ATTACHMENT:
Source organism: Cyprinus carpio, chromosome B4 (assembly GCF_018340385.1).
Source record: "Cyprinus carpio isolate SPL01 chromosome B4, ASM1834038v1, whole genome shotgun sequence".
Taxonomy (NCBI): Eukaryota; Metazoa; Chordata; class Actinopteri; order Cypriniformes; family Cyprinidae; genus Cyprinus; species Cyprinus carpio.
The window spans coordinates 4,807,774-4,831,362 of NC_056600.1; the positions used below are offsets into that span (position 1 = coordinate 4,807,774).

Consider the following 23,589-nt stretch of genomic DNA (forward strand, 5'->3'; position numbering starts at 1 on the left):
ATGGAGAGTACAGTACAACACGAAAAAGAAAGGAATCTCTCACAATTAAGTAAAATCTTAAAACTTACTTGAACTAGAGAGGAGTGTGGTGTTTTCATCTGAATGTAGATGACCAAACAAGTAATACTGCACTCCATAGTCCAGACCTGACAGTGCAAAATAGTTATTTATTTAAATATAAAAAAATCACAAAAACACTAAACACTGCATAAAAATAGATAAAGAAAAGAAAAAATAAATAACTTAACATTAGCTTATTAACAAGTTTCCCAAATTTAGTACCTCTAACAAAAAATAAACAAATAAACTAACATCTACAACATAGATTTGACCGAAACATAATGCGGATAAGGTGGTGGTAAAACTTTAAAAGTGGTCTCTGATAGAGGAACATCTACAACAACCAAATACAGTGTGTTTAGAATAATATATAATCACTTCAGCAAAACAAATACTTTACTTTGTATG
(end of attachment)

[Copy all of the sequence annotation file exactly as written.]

Source organism: Cyprinus carpio, chromosome B4 (assembly GCF_018340385.1).
Source record: "Cyprinus carpio isolate SPL01 chromosome B4, ASM1834038v1, whole genome shotgun sequence".
Taxonomy (NCBI): Eukaryota; Metazoa; Chordata; class Actinopteri; order Cypriniformes; family Cyprinidae; genus Cyprinus; species Cyprinus carpio.
The window spans coordinates 4,807,774-4,831,362 of NC_056600.1; the positions used below are offsets into that span (position 1 = coordinate 4,807,774).

Consider the following 23,589-nt stretch of genomic DNA (forward strand, 5'->3'; position numbering starts at 1 on the left):
ATGGAGAGTACAGTACAACACGAAAAAGAAAGGAATCTCTCACAATTAAGTAAAATCTTAAAACTTACTTGAACTAGAGAGGAGTGTGGTGTTTTCATCTGAATGTAGATGACCAAACAAGTAATACTGCACTCCATAGTCCAGACCTGACAGTGCAAAATAGTTATTTATTTAAATATAAAAAAATCACAAAAACACTAAACACTGCATAAAAATAGATAAAGAAAAGAAAAAATAAATAACTTAACATTAGCTTATTAACAAGTTTCCCAAATTTAGTACCTCTAACAAAAAATAAACAAATAAACTAACATCTACAACATAGATTTGACCGAAACATAATGCGGATAAGGTGGTGGTAAAACTTTAAAAGTGGTCTCTGATAGAGGAACATCTACAACAACCAAATACAGTGTGTTTAGAATAATATATAATCACTTCAGCAAAACAAATACTTTACTTTGTATG